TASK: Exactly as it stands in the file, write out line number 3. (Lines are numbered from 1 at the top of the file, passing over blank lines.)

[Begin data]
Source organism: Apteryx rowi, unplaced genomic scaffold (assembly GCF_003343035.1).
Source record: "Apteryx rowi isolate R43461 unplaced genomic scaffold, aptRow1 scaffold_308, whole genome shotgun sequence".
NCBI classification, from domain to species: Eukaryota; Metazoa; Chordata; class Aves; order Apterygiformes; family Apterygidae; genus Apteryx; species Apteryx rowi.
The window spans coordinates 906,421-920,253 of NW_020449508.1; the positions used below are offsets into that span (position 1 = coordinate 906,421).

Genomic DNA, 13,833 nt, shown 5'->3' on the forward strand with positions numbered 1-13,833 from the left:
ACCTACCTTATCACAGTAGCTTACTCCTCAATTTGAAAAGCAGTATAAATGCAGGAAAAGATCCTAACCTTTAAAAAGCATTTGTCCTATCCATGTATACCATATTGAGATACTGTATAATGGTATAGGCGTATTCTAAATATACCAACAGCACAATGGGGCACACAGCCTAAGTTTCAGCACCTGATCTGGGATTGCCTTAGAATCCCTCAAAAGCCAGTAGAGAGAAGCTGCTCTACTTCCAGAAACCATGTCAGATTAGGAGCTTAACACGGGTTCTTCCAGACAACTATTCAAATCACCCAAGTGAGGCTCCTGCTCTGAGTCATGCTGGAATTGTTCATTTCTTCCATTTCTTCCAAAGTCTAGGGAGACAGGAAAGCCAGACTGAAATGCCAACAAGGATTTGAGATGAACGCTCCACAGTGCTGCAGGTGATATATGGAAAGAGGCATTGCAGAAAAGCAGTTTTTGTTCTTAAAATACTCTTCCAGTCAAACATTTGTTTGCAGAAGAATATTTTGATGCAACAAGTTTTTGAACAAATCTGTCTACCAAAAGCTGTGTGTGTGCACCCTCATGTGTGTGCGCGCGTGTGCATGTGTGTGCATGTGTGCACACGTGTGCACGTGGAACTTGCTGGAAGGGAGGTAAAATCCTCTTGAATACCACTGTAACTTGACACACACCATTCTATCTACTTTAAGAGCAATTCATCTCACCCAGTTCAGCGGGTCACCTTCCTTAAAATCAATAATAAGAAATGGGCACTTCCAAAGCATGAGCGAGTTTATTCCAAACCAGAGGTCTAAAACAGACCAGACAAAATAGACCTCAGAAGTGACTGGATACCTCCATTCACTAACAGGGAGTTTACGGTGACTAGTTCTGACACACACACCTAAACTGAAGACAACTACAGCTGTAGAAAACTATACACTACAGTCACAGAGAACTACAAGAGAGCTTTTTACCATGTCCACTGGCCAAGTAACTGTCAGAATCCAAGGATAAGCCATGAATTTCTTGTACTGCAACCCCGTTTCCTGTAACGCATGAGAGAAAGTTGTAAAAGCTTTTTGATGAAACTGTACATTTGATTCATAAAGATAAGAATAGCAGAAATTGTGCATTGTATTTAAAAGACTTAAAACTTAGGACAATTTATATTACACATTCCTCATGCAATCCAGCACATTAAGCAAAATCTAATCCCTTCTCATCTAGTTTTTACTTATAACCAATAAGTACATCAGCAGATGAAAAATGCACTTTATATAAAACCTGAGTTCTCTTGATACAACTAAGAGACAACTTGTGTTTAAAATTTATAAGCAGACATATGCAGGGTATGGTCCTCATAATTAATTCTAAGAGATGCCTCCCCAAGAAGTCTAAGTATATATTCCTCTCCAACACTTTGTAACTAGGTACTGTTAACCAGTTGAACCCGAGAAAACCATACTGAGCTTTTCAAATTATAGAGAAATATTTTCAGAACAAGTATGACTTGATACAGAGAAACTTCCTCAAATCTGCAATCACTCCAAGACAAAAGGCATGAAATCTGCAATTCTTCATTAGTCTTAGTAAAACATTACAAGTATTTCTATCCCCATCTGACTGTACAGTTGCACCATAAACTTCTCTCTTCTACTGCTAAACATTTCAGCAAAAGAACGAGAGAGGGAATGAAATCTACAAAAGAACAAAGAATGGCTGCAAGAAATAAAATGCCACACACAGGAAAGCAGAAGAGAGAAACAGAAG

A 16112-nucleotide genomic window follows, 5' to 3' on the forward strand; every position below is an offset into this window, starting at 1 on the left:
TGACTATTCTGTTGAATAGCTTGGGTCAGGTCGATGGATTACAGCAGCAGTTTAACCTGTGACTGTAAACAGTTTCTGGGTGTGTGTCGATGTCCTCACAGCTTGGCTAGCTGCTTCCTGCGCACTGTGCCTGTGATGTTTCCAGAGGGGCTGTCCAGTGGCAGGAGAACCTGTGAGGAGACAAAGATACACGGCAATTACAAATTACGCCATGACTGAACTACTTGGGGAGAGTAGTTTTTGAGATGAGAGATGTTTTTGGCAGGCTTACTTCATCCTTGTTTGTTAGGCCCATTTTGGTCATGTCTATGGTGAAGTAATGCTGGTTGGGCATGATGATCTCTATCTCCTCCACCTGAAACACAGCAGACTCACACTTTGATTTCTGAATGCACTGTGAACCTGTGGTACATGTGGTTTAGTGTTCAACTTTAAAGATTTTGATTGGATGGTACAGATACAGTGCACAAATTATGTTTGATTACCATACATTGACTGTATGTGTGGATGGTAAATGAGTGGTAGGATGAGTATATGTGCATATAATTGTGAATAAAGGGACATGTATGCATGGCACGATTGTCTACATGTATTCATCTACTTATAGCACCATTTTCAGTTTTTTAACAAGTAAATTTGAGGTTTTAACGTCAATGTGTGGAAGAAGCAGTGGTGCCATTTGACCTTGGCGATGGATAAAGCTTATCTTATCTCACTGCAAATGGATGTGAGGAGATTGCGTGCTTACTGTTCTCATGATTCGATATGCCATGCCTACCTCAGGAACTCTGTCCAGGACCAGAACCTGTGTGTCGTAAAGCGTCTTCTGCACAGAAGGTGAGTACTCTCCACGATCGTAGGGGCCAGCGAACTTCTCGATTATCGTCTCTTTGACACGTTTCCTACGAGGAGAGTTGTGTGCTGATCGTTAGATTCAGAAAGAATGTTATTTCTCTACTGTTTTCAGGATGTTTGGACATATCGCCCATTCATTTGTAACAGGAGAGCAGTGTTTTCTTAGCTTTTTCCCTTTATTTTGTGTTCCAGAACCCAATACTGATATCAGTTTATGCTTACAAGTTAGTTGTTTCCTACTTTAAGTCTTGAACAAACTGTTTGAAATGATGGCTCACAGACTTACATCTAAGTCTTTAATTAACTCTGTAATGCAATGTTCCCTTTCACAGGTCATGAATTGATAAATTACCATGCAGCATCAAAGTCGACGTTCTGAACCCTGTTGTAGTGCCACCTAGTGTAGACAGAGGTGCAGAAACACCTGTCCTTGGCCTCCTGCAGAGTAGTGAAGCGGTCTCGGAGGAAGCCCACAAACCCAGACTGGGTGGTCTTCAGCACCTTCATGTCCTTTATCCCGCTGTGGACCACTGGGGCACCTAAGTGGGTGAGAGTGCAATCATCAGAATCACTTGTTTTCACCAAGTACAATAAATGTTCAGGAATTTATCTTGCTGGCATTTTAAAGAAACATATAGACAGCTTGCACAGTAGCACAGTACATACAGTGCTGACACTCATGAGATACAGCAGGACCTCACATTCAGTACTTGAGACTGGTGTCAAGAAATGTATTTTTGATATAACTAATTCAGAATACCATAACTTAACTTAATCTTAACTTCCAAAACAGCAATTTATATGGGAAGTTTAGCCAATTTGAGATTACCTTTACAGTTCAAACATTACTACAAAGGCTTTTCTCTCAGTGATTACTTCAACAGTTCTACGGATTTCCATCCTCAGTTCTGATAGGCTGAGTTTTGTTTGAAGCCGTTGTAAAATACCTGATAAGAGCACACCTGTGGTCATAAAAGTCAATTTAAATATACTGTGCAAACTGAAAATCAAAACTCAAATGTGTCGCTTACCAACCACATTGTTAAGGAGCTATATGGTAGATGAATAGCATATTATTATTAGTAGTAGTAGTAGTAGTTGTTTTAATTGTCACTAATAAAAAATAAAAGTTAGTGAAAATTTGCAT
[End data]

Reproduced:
NCBI classification, from domain to species: Eukaryota; Metazoa; Chordata; class Aves; order Apterygiformes; family Apterygidae; genus Apteryx; species Apteryx rowi.